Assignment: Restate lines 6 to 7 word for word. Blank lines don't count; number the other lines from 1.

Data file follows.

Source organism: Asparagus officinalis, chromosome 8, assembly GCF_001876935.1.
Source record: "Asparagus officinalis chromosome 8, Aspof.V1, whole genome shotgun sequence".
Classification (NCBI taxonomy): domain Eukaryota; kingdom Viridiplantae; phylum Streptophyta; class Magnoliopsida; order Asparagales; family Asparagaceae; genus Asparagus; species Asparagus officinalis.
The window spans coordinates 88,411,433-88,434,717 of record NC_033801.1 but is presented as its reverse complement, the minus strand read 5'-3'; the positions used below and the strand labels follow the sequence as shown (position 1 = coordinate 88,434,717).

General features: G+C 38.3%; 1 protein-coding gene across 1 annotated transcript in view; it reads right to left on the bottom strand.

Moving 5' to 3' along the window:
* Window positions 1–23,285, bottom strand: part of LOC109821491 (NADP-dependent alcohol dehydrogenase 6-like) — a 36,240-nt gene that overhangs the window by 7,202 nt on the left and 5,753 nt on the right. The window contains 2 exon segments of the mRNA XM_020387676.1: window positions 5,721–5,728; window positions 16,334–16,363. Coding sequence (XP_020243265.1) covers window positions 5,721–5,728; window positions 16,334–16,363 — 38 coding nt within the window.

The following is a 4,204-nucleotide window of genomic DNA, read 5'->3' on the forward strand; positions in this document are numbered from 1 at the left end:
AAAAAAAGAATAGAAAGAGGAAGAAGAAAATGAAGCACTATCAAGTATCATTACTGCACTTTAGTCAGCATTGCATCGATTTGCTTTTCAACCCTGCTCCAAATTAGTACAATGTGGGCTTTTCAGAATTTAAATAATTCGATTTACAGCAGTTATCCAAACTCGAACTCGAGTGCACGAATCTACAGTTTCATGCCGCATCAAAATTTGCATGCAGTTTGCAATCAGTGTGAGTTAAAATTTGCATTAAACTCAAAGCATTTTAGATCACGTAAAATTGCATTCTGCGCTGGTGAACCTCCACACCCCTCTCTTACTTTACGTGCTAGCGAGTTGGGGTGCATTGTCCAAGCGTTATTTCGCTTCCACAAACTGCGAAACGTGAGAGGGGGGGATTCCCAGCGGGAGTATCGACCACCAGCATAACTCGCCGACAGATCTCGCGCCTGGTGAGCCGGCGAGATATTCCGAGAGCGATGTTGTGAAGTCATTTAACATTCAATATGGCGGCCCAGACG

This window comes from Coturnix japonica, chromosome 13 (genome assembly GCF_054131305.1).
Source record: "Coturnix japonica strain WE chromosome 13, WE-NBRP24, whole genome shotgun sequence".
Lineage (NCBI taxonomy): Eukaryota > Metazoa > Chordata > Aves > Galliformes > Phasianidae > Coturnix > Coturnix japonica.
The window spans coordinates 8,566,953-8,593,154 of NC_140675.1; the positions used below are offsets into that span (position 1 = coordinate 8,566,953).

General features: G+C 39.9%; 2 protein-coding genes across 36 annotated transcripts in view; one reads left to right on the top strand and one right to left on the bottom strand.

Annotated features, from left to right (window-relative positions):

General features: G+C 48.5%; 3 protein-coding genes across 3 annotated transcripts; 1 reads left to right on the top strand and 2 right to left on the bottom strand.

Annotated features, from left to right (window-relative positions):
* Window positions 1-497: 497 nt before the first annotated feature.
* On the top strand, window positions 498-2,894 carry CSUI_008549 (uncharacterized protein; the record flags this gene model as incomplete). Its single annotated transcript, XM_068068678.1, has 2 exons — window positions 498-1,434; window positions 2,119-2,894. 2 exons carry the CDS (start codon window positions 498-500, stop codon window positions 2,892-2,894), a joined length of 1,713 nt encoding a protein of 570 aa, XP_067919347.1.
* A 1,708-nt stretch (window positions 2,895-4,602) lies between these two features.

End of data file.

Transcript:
Moving 5' to 3' along the window:
* Window positions 1–23,285, bottom strand: part of LOC109821491 (NADP-dependent alcohol dehydrogenase 6-like) — a 36,240-nt gene that overhangs the window by 7,202 nt on the left and 5,753 nt on the right. The window contains 2 exon segments of the mRNA XM_020387676.1: window positions 5,721–5,728; window positions 16,334–16,363. Coding sequence (XP_020243265.1) covers window positions 5,721–5,728; window positions 16,334–16,363 — 38 coding nt within the window.